Advertising is undoubtedly an aesthetic and cultural object, yet advertisers are rarely recognised as artists. In this issue, we explore the relationship between advertising and the arts from the practitioners perspective.
We reprint a delightful chapter from Shirley Polykoff s autobiography Does She...Or Doesn’t She?, in which she details the making of one of her most famous campaigns. The eponymous Miss Clairol tagline, which originates from a hilarious exchange with her mother-in-law, could be said to have single-handedly created the market for hair dying products. Polykoff reflects on how her personal life came to bear on her professional successes, during a time when female advertising executives where few and far between.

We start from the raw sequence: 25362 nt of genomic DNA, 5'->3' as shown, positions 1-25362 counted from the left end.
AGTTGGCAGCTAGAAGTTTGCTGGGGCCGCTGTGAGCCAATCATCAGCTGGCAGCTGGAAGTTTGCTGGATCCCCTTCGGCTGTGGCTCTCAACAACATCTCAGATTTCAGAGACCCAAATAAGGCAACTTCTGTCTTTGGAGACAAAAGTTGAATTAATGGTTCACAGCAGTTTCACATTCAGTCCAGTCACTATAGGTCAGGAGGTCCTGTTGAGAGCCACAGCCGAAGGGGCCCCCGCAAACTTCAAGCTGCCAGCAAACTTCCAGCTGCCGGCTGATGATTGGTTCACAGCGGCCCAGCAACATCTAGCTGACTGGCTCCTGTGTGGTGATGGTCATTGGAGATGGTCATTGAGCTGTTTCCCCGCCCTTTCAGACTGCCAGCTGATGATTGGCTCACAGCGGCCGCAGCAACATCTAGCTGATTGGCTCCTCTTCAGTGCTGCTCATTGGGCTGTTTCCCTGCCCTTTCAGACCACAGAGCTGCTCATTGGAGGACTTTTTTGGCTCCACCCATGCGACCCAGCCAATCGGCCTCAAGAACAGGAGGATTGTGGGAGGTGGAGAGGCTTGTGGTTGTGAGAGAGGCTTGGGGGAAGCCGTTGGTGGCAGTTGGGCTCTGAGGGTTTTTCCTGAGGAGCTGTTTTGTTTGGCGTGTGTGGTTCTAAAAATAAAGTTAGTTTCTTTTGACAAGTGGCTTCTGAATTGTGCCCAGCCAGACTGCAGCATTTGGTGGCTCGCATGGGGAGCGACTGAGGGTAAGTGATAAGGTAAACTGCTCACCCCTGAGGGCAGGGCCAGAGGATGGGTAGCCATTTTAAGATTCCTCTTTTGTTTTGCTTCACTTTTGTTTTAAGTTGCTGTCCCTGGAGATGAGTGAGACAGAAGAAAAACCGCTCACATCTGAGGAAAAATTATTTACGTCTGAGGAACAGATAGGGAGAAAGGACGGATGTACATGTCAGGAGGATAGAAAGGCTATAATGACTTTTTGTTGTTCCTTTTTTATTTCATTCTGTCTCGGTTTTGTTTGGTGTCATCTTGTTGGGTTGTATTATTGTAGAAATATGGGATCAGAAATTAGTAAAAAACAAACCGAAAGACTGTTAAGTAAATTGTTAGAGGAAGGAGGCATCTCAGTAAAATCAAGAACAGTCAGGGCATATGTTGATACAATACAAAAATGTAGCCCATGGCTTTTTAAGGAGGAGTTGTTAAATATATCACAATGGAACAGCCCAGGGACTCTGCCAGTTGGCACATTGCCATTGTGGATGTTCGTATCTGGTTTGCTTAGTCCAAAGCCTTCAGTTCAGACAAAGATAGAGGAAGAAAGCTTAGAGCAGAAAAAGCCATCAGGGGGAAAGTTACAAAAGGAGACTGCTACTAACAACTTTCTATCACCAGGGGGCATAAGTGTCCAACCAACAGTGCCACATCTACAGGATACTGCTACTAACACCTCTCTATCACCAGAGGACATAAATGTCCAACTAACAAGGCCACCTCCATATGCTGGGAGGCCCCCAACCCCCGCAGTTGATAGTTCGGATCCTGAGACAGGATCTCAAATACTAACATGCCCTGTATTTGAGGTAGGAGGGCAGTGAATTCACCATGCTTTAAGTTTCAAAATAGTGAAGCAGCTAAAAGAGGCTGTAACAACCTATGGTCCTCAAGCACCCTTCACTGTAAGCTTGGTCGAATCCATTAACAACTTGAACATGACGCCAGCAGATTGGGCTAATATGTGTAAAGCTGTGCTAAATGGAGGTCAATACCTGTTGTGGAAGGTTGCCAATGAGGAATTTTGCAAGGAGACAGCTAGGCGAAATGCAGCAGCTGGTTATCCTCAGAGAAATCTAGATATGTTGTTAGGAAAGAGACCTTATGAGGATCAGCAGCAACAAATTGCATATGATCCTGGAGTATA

In Is it Possible To Be a Commercial Artist? Dilemmas Faced by Advertising Industry Employees with Artistic Backgrounds in Poland, Kamil Luczaj interviews Polish creatives on the everyday tensions they face between artistry and commerce. He hereby continues to document an already rich history of artist advertisers, but shines a light on the Polish context. It is clear that the artist identity is difficult to uphold in commercial contexts, and a reconciliation seems unlikely.
Michael L. Ross delves deeply into these precarious tensions and dual identities in his book Designing Fictions: Literature Confronts Advertising (McGill-Queens University Press, 2015), which Astrid Van den Bossche reviews for this issue. Ross documents a history of literary renditions of advertising, in which each tale varies in its celebration or condemnation of the realities of the promotional world.
Linda M. Scott
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